The new signal-cabin now nearly completed is situated on the down platform, and is sufficiently high to enable the signalman to have a clear view of all operations in the yard, being 21 ft. from rail to floor level. The new interlocking frame contains 40 levers, 36 of which will be in use.
An additional island platform 490 ft x 32 ft has been built at the rear of present down platform with double road intervening.
This will give five platforms at which trains can be accommodated, and should prevent all crushing and crowding. A new overhead bridge 12ft wide at Perth end of the station will connect with both island platforms and the street. The yard has been rearranged to enable trains to run direct to and from Perth and these platforms, instead of the old arrangement of having to back in from Fremantle end.
These alterations necessitated the removal of the goods-shed, which was accomplished by means of jacks, which lifted it bodily on to skids and rollers. It was then levered over to its present position. Two new races have also been put in at the stock-yards to facilitate loading and unloading of exhibits.
Claremont will thus be one of the most up-to-date suburban stations in the State. Stationmaster Seldon is looking forward to a busy time during the next few weeks, but from our knowledge of his ability it will be simply child's play to him."
In due course, the new Signal Cabin - the fourth at Claremont - opened on 14/10/1906 and was brought into use; however the interlocking is not fully connected on the day. The connections were estimated to be completed by the 22nd October 1906. For the 3rd signal cabin at Claremont though, its life was over and it was removed, and even to this day it seems, managed to have totally evaded being photographed during its four years, nine months and twenty eight days of life. It remains, quite a mystery!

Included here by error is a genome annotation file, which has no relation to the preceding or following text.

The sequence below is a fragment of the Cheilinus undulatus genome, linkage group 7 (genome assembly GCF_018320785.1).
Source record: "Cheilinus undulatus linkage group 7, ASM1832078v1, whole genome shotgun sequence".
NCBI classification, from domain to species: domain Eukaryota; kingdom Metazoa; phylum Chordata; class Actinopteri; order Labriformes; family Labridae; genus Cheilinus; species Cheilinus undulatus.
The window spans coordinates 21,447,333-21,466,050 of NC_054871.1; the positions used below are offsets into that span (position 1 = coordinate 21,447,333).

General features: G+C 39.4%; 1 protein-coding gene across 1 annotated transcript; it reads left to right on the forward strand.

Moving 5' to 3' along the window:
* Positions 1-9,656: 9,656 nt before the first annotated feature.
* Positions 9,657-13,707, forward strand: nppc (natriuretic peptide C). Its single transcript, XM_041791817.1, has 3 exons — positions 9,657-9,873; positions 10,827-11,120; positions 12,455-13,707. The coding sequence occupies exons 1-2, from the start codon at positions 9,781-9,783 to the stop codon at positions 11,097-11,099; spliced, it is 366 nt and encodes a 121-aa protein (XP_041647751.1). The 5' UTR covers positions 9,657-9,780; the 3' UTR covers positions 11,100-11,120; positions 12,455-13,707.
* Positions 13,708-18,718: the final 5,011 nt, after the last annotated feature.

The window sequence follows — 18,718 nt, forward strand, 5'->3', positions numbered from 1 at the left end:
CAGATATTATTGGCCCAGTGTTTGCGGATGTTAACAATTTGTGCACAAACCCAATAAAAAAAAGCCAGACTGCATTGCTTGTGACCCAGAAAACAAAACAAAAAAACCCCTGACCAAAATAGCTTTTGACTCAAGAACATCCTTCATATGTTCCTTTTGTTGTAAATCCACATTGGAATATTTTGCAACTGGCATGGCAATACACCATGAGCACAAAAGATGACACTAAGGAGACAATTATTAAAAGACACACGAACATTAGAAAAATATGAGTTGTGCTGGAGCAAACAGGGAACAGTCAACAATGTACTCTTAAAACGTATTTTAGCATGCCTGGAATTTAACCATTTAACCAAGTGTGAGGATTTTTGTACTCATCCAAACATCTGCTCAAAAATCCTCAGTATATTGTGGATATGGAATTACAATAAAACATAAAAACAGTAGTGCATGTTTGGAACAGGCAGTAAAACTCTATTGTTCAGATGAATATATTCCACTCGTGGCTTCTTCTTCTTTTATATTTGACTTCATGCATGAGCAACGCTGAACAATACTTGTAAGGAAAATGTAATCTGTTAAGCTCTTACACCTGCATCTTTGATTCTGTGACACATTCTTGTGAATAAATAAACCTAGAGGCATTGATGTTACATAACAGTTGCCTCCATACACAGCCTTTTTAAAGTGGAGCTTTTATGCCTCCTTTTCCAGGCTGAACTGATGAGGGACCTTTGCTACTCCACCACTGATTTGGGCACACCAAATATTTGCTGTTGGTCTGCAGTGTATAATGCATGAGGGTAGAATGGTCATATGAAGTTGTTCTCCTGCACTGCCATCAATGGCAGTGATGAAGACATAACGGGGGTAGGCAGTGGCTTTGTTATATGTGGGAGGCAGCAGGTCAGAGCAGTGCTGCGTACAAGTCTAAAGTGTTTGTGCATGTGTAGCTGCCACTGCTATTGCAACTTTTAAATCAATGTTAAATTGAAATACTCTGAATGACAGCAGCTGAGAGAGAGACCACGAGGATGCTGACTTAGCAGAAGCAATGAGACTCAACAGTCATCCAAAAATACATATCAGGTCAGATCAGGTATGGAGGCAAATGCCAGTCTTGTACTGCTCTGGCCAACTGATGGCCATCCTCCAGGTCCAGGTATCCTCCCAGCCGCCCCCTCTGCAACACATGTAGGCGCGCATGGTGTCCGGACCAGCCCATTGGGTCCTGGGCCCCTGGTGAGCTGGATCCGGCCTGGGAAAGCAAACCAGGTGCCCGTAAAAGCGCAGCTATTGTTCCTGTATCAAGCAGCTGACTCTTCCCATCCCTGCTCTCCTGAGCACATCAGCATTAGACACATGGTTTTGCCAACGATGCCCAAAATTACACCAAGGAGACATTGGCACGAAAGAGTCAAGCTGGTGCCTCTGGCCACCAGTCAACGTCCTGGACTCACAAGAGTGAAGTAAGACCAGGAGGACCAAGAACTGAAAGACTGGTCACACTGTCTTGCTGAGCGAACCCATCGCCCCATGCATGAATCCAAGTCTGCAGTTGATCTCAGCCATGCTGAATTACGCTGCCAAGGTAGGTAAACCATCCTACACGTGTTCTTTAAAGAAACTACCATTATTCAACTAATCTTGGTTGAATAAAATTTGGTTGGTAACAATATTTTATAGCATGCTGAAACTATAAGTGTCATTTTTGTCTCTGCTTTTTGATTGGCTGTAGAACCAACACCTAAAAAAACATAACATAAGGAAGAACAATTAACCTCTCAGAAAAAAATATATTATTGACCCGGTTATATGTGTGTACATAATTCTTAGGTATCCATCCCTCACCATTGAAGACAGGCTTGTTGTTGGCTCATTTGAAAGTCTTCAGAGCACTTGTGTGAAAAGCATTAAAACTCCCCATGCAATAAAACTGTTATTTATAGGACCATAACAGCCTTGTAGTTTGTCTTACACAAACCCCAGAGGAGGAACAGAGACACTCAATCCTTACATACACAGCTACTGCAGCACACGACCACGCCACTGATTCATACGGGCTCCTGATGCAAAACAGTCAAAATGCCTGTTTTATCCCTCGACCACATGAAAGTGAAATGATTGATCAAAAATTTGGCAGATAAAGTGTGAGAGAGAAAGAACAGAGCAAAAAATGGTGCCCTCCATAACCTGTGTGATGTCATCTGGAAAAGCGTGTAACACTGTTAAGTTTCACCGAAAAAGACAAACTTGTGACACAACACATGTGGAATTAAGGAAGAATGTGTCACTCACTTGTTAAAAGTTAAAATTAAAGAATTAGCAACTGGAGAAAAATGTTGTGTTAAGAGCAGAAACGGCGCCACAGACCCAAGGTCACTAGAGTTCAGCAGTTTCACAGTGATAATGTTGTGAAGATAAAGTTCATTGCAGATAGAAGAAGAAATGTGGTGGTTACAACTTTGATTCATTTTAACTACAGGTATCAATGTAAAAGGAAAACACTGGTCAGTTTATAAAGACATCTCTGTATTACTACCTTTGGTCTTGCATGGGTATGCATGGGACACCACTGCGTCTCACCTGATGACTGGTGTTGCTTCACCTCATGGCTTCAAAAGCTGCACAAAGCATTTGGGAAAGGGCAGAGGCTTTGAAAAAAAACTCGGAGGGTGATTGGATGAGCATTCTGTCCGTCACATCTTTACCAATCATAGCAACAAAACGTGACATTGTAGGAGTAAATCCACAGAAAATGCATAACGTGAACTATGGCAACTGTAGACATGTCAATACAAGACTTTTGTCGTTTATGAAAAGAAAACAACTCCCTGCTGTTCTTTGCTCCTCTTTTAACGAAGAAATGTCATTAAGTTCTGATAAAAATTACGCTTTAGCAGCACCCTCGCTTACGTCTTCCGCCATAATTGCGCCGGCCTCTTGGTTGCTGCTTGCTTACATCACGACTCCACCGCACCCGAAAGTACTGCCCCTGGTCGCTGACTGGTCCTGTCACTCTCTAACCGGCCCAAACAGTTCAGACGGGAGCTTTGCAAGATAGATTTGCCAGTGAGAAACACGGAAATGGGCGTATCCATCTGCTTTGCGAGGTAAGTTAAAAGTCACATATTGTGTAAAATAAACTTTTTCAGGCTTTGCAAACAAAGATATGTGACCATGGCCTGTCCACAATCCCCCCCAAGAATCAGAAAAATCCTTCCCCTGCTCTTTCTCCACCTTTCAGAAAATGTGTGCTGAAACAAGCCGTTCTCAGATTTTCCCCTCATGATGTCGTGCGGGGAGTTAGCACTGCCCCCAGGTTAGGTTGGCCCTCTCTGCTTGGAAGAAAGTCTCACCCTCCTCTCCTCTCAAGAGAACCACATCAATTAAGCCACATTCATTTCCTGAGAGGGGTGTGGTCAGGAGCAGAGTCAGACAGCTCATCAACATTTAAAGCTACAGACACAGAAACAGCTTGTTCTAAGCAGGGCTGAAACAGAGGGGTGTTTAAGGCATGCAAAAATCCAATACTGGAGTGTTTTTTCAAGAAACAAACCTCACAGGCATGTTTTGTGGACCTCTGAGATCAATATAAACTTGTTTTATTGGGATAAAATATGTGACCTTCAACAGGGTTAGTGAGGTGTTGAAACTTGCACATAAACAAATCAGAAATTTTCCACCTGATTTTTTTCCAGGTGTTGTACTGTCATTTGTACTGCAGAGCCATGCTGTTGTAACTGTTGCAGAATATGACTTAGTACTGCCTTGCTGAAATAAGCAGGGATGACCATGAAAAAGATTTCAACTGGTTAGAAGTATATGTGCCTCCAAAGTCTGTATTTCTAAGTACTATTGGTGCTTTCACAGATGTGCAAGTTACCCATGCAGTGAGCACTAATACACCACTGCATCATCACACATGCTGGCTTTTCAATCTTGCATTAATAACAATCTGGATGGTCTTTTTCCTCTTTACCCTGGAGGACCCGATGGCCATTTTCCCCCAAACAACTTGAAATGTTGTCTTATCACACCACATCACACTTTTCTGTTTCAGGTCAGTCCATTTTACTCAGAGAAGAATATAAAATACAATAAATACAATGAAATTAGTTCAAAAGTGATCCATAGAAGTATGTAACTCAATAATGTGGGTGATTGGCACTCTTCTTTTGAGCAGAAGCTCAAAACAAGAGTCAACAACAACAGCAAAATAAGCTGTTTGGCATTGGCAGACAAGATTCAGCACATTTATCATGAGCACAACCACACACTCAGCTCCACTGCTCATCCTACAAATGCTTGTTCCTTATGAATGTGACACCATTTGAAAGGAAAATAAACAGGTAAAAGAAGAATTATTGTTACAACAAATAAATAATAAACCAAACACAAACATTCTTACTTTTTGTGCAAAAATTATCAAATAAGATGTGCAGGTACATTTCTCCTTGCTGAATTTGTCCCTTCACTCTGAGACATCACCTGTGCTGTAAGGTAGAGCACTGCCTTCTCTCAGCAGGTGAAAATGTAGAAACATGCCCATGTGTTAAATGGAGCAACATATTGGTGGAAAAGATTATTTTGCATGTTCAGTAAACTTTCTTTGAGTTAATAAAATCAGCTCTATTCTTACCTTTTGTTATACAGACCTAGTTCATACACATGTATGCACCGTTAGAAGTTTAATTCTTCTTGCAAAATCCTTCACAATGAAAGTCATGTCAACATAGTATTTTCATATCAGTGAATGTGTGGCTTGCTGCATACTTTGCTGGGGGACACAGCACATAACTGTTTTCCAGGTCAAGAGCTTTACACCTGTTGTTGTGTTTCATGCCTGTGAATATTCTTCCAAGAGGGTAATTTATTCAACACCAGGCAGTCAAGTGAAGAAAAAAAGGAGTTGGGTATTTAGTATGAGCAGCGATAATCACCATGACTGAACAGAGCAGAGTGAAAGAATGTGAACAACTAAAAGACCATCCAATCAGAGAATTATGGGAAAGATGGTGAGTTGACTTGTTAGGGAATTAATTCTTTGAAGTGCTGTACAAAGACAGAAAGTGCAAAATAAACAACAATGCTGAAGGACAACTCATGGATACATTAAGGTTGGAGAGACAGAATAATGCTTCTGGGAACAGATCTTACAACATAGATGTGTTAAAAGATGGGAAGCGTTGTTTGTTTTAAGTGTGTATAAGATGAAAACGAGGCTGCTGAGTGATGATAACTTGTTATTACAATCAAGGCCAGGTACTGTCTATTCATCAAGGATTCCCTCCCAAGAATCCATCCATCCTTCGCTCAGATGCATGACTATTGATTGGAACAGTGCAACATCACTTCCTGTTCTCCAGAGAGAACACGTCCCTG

NOTE: This page is under development - please check back later, however, if you have any additional information on this signal cabin, it would be most welcome - please use the e-mail form provided.
Any additional information on this signal cabin would be most welcome - please use the e-mail form provided on this page.
Information researched and interpreted by Chris. J. E. French of SignallingWA
Photographs as credited in the captions; Sketch of Drawings of State Records Office of W. A. from the SIGnallingWA Archive and photos of the McKenzie and Holland Gates by Justin Smith courtesy of the RHWA Archives.